The American Series is an initiative of the Georgia Symphony Orchestra to explore the rich tapestry of American music. This multi-year program includes performances by all organizational ensembles: the Georgia Symphony Orchestra, GSO Chorus, GSO Jazz!, and the Georgia Youth Symphony Orchestra.
The aim of this series is to capture the quintessential essence of the wide reaching American experience, and to use the music as a means of outreach and collaboration into differing communities.
Georgia Symphony Orchestra
Saturday, February 18, 2017
Marietta Performing Arts Center
America, Vol. 1 is the first concert in a new series exploring American music. Throughout the multi-year initiative, you’ll experience the music you love to hear, and music that rings true across all the GSO ensembles. Excitement, exhilaration, the depths of solitude, and more – the first works in our series are bound by their directness of expression and genuine approach to connecting with listeners. Barber’s iconic Adagio is unforgettable in this special setting with the GSO Chamber Chorus.
Hanson: Symphony No. 2 “Romantic”
Barber: Adagio for Strings/Agnus Dei with the GSO Chamber Chorus
Copland: Old American Songs with the GSO Chorus
Born in Wahoo, Nebraska, Howard Hanson (1896-1981) did much to promote American music, and not just his own. After graduating from Northwestern University at the age of 19, he taught for a few years, then spent three years in Rome after winning the Prix de Rome. While in Rochester, New York, to conduct his “Nordic” Symphony No. 1, Op. 22, Hanson’s dynamic personality and administrative skills caught the attention of George Eastman, the founder of Kodak, who had just endowed a music school at the University of Rochester. At 28, Hanson became the first director of the Eastman School of Music, where he founded the Institute of American Music at Eastman, a project that led to the performance of music by many contemporary composers.
Inspired by the Romantics, notably the symphonies of Finland’s Jean Sibelius and the symphonic poems of Franz Liszt, Hanson wrote music that was much more traditional and conservative than that of his contemporaries. Of his five symphonies, one of the most important is his Symphony No. 2, Op. 30, the “Romantic,” of 1930. Of Symphony No. 2, Hanson wrote: “The symphony for me represents my escape from the rather bitter type of modern musical realism [that] occupies so large a place in contemporary thought. Much contemporary music seems to me to be…. entirely too cerebral. I do not believe that music is primarily a matter of the intellect, but rather a manifestation of the emotions. I have, therefore, aimed in this Symphony to create a work that was young in spirit, lyrical and romantic in temperament, and ample and direct in expression.” Joseph Machlis writes: “In an age opposed to sentiment and rhetoric, this symphony is unashamedly sentimental and rhetorical.”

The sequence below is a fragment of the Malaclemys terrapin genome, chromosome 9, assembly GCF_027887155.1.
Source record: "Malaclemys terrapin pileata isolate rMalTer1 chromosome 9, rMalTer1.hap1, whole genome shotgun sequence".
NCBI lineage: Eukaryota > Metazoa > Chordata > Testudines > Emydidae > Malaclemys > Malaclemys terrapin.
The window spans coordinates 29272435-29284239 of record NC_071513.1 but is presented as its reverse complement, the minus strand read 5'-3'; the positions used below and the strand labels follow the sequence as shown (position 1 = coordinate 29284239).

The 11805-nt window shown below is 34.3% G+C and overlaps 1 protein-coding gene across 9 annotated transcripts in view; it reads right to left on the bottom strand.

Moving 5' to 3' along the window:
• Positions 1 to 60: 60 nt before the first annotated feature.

Hanson’s Symphony No. 2 is in three movements, its cyclical nature reflected in the recurrence of musical ideas first heard in the opening movement. An atmospheric Adagio precedes the first movement proper, an Allegro moderato, in which dramatic fanfares alternate with more lyrical sections, among them a “chorale” for strings and solo horn. A brief coda quietly closes the movement. The second movement, Andante con tenerezza, opens and closes with one of Hanson’s most memorable and Romantic melodies. The middle section, based on motives heard in the first movement, is interrupted by florid woodwind passages. The final movement, Allegro con brio, summarizes the entire symphony as it recalls thematic materials from the first and second movements, like the first movement alternating drama and lyricism. A final fanfare builds to the symphony’s conclusion.